The Treasury’s “breather” to the private sector is about more than the taxpayer

The Treasury's "breather" to the private sector is about more than the taxpayer

Op-Ed: Liz Truss’ downfall won’t end trickle-down economics

At the heart of the UK’s biggest business scandal of the past two decades was the decision by Chancellor Philip Hammond to allow the government to borrow £6 billion more by offering taxpayers £4.5 billion in upfront concessions.

But the story, which broke on Monday, is only part of a much larger story, and one that is about much more than the taxpayer, or the borrowing of billions more.

It is about the way, under a Labour government, that the government has used its fiscal authority to try and save the economy by giving businesses a hand up, and the government some breathing space.

Liz Truss’s fall did not end the trickle-down economics experiment that she oversaw during her seven years as chancellor, nor the billions of pounds in concessions that the public has so far been offered. But it did end Truss’ career as a minister, and it does mark the end of trickle-down economics in government.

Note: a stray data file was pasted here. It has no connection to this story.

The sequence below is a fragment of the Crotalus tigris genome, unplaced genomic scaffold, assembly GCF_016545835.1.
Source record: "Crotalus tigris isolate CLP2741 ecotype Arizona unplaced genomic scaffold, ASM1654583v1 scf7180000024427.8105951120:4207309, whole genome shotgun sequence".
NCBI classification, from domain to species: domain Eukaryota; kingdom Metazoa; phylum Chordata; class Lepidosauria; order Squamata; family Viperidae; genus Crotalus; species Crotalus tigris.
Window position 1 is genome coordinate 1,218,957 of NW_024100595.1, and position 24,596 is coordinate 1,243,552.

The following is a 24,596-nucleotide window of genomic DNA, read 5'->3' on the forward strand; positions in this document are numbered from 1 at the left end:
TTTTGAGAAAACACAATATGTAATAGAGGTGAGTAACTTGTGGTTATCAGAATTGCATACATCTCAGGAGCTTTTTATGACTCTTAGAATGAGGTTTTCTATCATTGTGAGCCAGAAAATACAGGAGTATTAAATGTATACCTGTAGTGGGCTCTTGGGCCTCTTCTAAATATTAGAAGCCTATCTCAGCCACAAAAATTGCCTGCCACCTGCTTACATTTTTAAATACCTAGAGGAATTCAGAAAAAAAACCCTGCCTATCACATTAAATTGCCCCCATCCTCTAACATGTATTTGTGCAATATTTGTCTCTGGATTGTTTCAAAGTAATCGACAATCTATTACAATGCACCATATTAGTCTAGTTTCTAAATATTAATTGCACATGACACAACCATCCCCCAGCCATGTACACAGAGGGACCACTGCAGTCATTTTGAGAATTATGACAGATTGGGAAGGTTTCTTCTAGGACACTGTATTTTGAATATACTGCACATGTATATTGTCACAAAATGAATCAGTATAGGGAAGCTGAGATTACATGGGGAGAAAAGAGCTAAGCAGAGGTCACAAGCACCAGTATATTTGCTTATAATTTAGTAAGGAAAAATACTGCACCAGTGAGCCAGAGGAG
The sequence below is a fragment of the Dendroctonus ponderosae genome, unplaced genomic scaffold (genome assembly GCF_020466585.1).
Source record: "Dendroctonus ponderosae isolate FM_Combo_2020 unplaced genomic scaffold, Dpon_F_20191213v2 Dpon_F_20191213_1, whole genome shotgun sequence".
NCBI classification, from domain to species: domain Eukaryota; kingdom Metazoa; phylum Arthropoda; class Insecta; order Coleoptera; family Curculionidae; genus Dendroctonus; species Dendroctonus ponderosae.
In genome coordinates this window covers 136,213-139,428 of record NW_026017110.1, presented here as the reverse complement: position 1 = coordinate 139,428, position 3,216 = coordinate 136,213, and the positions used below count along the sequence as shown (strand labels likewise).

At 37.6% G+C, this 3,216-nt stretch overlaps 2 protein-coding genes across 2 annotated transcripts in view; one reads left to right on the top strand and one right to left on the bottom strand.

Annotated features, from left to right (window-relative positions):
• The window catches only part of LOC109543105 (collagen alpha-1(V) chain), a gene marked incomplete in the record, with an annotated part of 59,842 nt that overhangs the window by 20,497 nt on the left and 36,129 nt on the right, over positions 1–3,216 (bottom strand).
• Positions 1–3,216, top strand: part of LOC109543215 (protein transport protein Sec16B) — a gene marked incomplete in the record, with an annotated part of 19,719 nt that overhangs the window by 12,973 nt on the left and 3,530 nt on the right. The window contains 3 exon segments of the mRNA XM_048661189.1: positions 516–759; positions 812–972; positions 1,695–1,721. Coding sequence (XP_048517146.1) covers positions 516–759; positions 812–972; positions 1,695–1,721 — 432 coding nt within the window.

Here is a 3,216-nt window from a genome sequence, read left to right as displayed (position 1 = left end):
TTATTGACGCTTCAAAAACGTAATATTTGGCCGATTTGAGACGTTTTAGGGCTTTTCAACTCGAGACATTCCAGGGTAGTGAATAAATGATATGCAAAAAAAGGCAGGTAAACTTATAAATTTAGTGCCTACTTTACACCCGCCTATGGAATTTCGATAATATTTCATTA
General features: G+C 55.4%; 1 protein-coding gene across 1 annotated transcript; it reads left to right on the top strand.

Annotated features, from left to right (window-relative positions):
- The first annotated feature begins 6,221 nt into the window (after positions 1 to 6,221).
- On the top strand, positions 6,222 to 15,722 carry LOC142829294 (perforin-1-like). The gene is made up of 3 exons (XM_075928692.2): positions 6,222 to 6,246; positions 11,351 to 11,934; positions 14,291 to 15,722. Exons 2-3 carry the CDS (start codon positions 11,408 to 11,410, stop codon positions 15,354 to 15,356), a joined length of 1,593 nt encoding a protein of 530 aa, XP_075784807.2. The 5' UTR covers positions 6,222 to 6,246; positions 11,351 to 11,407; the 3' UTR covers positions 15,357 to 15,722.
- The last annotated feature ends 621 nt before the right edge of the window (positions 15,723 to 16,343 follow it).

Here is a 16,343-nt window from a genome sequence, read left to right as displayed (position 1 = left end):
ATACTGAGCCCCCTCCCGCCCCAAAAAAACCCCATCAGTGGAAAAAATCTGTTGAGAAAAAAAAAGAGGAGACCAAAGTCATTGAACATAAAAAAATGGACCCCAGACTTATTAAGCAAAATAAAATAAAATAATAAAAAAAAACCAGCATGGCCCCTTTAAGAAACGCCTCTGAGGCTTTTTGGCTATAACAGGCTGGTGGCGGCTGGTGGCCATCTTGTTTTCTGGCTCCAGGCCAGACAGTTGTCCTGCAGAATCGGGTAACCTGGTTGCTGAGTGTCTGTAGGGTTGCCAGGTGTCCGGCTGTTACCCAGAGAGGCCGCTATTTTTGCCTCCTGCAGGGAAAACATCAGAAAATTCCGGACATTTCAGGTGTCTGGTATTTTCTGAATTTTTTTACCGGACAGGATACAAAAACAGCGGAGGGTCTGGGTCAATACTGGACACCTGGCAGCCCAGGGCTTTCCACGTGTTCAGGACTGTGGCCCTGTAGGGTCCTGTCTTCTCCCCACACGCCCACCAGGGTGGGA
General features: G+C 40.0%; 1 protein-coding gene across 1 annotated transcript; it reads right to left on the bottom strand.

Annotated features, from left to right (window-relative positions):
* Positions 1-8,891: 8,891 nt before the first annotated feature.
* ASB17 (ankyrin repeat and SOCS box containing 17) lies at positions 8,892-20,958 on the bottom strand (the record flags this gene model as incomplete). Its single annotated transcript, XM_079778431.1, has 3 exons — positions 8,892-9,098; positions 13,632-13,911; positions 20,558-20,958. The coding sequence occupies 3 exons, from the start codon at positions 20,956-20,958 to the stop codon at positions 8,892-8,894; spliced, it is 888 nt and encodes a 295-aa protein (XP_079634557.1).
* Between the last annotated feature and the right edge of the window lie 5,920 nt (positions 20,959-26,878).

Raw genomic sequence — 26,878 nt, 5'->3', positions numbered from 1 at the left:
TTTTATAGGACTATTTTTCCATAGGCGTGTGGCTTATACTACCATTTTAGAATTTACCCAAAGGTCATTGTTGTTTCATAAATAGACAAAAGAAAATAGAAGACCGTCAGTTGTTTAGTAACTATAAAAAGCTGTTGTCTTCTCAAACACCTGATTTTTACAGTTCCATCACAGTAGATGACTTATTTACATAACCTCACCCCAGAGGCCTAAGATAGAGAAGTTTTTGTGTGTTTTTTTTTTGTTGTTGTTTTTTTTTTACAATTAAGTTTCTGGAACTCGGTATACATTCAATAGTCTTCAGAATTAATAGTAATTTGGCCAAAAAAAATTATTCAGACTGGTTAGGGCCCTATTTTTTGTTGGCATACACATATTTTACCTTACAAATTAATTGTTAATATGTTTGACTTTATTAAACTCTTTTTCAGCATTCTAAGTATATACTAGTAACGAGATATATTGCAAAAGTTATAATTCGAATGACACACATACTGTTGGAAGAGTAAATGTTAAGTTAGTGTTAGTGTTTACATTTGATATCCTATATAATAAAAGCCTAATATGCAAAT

Since then, we now face the real danger of the “triple lock” in which the private sector’s growth, and economic activity, is protected by the government, and the government’s borrowing is protected by the private sector.

The Treasury’s offer to give a £2 billion interest-free loan to GMC will have no effect on the car giant’s borrowing. It will be, instead, used to protect the taxpayer from any additional borrowing by GMC, which is a company that is likely to struggle to raise the additional £2 billion in new borrowing.

The “breather” in government’s concession to the Treasury, however, does extend beyond GM.

This is the way, since 2010, the Treasury has been using its fiscal authority to provide a “breather” to the private sector by protecting it from the full impact of its failure to reach a post-Brexit deal with the EU, by protecting it from the impact of its failure to generate the economic output that is required to pay for its tax and spend policies.

This is a “breather” that the Treasury has been using in its concessionary debt deals with the car industry, to allow

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